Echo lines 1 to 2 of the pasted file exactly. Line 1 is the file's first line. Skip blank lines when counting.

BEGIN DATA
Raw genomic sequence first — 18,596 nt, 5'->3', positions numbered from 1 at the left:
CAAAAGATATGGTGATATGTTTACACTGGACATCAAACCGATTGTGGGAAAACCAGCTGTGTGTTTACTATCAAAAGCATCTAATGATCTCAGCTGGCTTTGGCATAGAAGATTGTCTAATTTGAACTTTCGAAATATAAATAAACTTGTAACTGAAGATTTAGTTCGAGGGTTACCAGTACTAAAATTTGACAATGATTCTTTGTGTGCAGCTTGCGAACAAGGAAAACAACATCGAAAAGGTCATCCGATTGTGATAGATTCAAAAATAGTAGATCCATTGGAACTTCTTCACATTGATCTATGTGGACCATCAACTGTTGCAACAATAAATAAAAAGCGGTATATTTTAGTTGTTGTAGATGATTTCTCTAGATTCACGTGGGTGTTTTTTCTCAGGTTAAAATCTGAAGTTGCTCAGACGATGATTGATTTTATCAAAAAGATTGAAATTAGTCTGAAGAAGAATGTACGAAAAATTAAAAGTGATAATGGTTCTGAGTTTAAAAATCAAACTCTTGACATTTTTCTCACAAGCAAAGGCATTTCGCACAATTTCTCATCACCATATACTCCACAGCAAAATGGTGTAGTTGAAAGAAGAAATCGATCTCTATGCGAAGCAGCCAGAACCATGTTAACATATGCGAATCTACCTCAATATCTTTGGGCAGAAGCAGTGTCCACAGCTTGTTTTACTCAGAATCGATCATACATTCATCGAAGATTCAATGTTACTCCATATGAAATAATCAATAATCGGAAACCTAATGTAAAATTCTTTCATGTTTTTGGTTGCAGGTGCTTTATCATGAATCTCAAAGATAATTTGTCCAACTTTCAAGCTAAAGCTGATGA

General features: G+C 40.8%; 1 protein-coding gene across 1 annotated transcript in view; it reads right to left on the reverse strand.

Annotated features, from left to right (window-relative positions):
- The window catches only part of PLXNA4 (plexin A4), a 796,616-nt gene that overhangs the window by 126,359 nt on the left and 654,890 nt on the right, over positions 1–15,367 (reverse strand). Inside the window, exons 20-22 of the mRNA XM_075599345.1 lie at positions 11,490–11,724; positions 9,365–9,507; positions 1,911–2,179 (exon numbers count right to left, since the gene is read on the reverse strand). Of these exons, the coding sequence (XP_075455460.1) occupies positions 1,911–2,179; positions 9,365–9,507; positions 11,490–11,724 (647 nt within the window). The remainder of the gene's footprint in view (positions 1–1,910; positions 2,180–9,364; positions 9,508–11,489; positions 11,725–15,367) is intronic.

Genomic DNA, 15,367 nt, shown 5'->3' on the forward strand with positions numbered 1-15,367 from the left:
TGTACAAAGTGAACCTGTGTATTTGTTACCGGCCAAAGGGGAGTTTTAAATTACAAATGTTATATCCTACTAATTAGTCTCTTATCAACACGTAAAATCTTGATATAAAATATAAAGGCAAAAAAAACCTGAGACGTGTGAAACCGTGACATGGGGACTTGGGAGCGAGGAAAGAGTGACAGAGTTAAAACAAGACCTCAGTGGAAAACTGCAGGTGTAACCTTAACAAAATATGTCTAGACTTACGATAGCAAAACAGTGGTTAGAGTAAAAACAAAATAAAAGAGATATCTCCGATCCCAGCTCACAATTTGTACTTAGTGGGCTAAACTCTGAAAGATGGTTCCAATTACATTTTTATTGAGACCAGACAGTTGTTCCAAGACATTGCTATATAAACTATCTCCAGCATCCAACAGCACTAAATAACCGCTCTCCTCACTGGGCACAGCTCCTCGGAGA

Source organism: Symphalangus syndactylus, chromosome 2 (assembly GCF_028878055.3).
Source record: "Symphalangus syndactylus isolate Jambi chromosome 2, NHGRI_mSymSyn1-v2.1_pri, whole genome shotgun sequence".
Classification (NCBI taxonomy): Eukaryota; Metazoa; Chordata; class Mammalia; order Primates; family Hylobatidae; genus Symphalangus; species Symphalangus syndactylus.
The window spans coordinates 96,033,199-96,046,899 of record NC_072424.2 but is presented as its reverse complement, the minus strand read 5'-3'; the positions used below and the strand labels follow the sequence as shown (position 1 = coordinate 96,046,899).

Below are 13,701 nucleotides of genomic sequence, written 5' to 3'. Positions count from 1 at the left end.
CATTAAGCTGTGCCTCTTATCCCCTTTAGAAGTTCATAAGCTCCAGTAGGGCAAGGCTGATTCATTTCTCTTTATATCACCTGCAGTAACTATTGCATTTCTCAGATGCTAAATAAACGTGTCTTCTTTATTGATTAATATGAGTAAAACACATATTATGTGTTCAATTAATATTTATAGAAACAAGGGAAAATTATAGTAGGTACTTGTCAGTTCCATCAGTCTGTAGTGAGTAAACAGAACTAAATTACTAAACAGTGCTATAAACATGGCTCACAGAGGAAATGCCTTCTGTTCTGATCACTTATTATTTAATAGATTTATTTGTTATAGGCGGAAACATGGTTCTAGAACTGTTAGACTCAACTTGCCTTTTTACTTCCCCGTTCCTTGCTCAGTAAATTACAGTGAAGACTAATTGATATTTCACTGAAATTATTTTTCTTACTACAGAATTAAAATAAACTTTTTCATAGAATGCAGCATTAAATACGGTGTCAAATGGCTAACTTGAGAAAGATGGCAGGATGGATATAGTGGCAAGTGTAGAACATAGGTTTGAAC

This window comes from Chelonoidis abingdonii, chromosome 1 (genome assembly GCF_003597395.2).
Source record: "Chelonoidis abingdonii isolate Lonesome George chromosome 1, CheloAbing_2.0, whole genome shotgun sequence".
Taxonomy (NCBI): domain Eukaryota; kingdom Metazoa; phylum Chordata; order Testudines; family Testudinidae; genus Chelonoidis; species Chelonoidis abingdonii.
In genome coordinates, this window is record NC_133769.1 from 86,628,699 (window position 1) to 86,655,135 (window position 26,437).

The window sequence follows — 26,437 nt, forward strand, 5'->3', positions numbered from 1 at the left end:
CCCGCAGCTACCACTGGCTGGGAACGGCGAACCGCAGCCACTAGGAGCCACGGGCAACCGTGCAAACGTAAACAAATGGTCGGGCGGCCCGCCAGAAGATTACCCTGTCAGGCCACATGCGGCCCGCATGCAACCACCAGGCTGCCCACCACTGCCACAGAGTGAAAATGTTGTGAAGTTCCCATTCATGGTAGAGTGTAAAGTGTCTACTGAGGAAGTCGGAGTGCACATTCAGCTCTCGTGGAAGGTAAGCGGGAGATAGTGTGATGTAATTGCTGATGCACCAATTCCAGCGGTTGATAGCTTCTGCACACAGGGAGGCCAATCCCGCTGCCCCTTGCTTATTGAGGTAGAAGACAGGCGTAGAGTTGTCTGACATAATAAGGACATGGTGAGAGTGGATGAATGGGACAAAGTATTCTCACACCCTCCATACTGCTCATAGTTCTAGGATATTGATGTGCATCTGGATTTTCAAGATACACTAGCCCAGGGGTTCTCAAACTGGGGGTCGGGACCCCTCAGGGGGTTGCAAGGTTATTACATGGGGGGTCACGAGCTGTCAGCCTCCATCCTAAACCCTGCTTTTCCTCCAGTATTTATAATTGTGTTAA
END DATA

Raw genomic sequence first — 18,596 nt, 5'->3', positions numbered from 1 at the left:
CAAAAGATATGGTGATATGTTTACACTGGACATCAAACCGATTGTGGGAAAACCAGCTGTGTGTTTACTATCAAAAGCATCTAATGATCTCAGCTGGCTTTGGCATAGAAGATTGTCTAATTTGAACTTTCGAAATATAAATAAACTTGTAACTGAAGATTTAGTTCGAGGGTTACCAGTACTAAAATTTGACAATGATTCTTTGTGTGCAGCTTGCGAACAAGGAAAACAACATCGAAAAGGTCATCCGATTGTGATAGATTCAAAAATAGTAGATCCATTGGAACTTCTTCACATTGATCTATGTGGACCATCAACTGTTGCAACAATAAATAAAAAGCGGTATATTTTAGTTGTTGTAGATGATTTCTCTAGATTCACGTGGGTGTTTTTTCTCAGGTTAAAATCTGAAGTTGCTCAGACGATGATTGATTTTATCAAAAAGATTGAAATTAGTCTGAAGAAGAATGTACGAAAAATTAAAAGTGATAATGGTTCTGAGTTTAAAAATCAAACTCTTGACATTTTTCTCACAAGCAAAGGCATTTCGCACAATTTCTCATCACCATATACTCCACAGCAAAATGGTGTAGTTGAAAGAAGAAATCGATCTCTATGCGAAGCAGCCAGAACCATGTTAACATATGCGAATCTACCTCAATATCTTTGGGCAGAAGCAGTGTCCACAGCTTGTTTTACTCAGAATCGATCATACATTCATCGAAGATTCAATGTTACTCCATATGAAATAATCAATAATCGGAAACCTAATGTAAAATTCTTTCATGTTTTTGGTTGCAGGTGCTTTATCATGAATCTCAAAGATAATTTGTCCAACTTTCAAGCTAAAGCTGATGA